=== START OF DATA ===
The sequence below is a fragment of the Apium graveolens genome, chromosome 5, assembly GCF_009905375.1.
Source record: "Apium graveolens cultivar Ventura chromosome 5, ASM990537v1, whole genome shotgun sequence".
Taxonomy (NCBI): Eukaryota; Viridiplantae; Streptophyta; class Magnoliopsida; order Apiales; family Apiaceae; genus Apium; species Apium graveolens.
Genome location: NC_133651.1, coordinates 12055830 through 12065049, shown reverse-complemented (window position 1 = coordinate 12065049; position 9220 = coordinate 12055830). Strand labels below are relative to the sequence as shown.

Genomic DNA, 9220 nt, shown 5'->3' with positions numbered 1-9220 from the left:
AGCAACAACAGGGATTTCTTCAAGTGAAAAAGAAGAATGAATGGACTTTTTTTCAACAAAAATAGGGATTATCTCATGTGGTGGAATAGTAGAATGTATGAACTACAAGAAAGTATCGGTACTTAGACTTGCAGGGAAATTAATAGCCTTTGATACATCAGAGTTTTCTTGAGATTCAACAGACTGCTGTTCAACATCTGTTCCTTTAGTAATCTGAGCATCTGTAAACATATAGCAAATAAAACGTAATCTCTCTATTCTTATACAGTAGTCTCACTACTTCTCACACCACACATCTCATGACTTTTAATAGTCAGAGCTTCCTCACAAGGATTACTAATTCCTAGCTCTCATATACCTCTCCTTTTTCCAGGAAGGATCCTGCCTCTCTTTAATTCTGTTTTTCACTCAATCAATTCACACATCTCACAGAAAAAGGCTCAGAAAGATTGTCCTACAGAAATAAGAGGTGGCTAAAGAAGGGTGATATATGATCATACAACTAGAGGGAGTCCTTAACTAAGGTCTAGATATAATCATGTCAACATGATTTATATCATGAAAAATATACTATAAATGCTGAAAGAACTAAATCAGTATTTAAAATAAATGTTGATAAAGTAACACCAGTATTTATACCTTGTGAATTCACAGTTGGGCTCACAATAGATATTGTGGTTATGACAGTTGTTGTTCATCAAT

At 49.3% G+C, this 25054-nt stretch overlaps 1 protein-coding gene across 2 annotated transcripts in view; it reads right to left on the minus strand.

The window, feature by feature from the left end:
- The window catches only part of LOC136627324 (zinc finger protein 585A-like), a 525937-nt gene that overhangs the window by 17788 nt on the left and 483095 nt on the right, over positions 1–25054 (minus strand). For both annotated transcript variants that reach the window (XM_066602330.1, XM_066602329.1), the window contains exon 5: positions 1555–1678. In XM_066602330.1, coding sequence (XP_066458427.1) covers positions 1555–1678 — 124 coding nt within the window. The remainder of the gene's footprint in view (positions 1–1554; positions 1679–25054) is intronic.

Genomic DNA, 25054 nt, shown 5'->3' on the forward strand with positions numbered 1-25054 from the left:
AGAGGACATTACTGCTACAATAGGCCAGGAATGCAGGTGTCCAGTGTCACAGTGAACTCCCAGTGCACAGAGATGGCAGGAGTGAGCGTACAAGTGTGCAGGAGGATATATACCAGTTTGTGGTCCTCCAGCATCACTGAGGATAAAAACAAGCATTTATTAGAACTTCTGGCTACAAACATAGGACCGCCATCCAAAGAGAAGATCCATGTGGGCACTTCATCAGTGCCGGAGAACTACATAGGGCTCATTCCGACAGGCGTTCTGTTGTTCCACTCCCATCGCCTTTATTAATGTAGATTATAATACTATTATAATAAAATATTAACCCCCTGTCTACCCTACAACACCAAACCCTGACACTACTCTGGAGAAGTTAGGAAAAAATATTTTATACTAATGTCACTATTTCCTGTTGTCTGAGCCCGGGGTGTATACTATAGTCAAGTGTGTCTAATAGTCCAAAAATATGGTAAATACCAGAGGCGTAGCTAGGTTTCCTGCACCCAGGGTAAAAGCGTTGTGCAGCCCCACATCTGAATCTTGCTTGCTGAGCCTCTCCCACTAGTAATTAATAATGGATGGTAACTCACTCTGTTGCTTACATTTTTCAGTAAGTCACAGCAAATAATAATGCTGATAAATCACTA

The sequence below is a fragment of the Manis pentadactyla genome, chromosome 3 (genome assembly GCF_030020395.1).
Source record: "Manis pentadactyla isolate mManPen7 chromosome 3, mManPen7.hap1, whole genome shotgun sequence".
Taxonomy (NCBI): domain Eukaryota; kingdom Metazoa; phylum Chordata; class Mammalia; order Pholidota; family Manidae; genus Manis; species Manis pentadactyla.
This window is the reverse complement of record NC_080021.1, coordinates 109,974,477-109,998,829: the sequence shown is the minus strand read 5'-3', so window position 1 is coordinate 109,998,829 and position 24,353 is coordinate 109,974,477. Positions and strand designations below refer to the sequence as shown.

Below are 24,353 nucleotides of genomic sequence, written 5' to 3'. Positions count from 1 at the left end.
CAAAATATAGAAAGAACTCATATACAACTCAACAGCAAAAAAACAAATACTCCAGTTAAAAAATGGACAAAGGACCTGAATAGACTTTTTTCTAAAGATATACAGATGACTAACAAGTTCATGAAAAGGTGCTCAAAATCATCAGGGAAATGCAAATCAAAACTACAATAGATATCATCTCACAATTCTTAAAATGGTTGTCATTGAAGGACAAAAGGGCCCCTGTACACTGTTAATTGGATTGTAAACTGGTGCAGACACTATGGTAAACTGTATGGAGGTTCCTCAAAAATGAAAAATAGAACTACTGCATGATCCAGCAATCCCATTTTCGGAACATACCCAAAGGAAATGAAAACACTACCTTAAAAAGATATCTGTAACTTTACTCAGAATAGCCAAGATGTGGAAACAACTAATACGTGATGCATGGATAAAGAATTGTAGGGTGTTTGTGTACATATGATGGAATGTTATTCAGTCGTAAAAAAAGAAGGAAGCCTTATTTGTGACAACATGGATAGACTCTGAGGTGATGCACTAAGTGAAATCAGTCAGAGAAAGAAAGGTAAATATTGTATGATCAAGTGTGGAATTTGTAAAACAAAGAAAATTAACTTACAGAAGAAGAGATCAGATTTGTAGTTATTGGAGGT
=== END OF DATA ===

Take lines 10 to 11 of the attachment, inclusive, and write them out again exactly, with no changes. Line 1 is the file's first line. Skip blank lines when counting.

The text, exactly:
Genomic DNA, 25054 nt, shown 5'->3' on the forward strand with positions numbered 1-25054 from the left:
AGAGGACATTACTGCTACAATAGGCCAGGAATGCAGGTGTCCAGTGTCACAGTGAACTCCCAGTGCACAGAGATGGCAGGAGTGAGCGTACAAGTGTGCAGGAGGATATATACCAGTTTGTGGTCCTCCAGCATCACTGAGGATAAAAACAAGCATTTATTAGAACTTCTGGCTACAAACATAGGACCGCCATCCAAAGAGAAGATCCATGTGGGCACTTCATCAGTGCCGGAGAACTACATAGGGCTCATTCCGACAGGCGTTCTGTTGTTCCACTCCCATCGCCTTTATTAATGTAGATTATAATACTATTATAATAAAATATTAACCCCCTGTCTACCCTACAACACCAAACCCTGACACTACTCTGGAGAAGTTAGGAAAAAATATTTTATACTAATGTCACTATTTCCTGTTGTCTGAGCCCGGGGTGTATACTATAGTCAAGTGTGTCTAATAGTCCAAAAATATGGTAAATACCAGAGGCGTAGCTAGGTTTCCTGCACCCAGGGTAAAAGCGTTGTGCAGCCCCACATCTGAATCTTGCTTGCTGAGCCTCTCCCACTAGTAATTAATAATGGATGGTAACTCACTCTGTTGCTTACATTTTTCAGTAAGTCACAGCAAATAATAATGCTGATAAATCACTA